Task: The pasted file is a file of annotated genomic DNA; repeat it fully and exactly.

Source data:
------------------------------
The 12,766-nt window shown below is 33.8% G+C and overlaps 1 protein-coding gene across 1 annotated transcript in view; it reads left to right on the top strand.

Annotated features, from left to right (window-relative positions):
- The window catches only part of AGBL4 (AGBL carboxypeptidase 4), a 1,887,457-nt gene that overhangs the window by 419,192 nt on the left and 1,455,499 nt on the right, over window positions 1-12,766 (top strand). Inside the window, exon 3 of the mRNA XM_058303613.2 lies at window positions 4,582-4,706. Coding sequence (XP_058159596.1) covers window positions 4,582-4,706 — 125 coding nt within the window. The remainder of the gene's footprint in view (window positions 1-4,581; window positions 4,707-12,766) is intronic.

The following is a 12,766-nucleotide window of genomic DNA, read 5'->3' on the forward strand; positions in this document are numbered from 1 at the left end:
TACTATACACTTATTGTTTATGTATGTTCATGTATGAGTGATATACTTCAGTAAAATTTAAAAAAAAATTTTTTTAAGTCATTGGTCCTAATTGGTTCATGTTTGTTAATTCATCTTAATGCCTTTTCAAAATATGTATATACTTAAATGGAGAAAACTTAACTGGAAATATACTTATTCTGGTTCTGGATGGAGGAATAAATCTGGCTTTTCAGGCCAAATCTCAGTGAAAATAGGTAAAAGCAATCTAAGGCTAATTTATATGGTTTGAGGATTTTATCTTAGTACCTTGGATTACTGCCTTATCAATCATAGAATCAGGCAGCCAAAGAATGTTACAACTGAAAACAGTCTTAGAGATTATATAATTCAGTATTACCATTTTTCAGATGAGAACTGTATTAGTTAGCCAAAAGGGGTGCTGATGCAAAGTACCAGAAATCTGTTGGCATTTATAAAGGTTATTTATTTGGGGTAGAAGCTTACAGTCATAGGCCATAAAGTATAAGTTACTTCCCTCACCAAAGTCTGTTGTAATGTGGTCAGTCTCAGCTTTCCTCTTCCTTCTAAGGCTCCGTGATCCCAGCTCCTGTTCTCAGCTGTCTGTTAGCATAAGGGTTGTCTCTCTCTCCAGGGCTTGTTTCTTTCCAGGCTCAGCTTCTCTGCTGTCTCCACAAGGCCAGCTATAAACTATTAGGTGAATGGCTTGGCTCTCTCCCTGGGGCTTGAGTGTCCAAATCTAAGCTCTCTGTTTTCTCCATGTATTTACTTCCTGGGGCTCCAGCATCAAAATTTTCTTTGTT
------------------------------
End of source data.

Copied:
The 12,766-nt window shown below is 33.8% G+C and overlaps 1 protein-coding gene across 1 annotated transcript in view; it reads left to right on the top strand.

Annotated features, from left to right (window-relative positions):
- The window catches only part of AGBL4 (AGBL carboxypeptidase 4), a 1,887,457-nt gene that overhangs the window by 419,192 nt on the left and 1,455,499 nt on the right, over window positions 1-12,766 (top strand). Inside the window, exon 3 of the mRNA XM_058303613.2 lies at window positions 4,582-4,706. Coding sequence (XP_058159596.1) covers window positions 4,582-4,706 — 125 coding nt within the window. The remainder of the gene's footprint in view (window positions 1-4,581; window positions 4,707-12,766) is intronic.

The following is a 12,766-nucleotide window of genomic DNA, read 5'->3' on the forward strand; positions in this document are numbered from 1 at the left end:
TACTATACACTTATTGTTTATGTATGTTCATGTATGAGTGATATACTTCAGTAAAATTTAAAAAAAAATTTTTTTAAGTCATTGGTCCTAATTGGTTCATGTTTGTTAATTCATCTTAATGCCTTTTCAAAATATGTATATACTTAAATGGAGAAAACTTAACTGGAAATATACTTATTCTGGTTCTGGATGGAGGAATAAATCTGGCTTTTCAGGCCAAATCTCAGTGAAAATAGGTAAAAGCAATCTAAGGCTAATTTATATGGTTTGAGGATTTTATCTTAGTACCTTGGATTACTGCCTTATCAATCATAGAATCAGGCAGCCAAAGAATGTTACAACTGAAAACAGTCTTAGAGATTATATAATTCAGTATTACCATTTTTCAGATGAGAACTGTATTAGTTAGCCAAAAGGGGTGCTGATGCAAAGTACCAGAAATCTGTTGGCATTTATAAAGGTTATTTATTTGGGGTAGAAGCTTACAGTCATAGGCCATAAAGTATAAGTTACTTCCCTCACCAAAGTCTGTTGTAATGTGGTCAGTCTCAGCTTTCCTCTTCCTTCTAAGGCTCCGTGATCCCAGCTCCTGTTCTCAGCTGTCTGTTAGCATAAGGGTTGTCTCTCTCTCCAGGGCTTGTTTCTTTCCAGGCTCAGCTTCTCTGCTGTCTCCACAAGGCCAGCTATAAACTATTAGGTGAATGGCTTGGCTCTCTCCCTGGGGCTTGAGTGTCCAAATCTAAGCTCTCTGTTTTCTCCATGTATTTACTTCCTGGGGCTCCAGCATCAAAATTTTCTTTGTT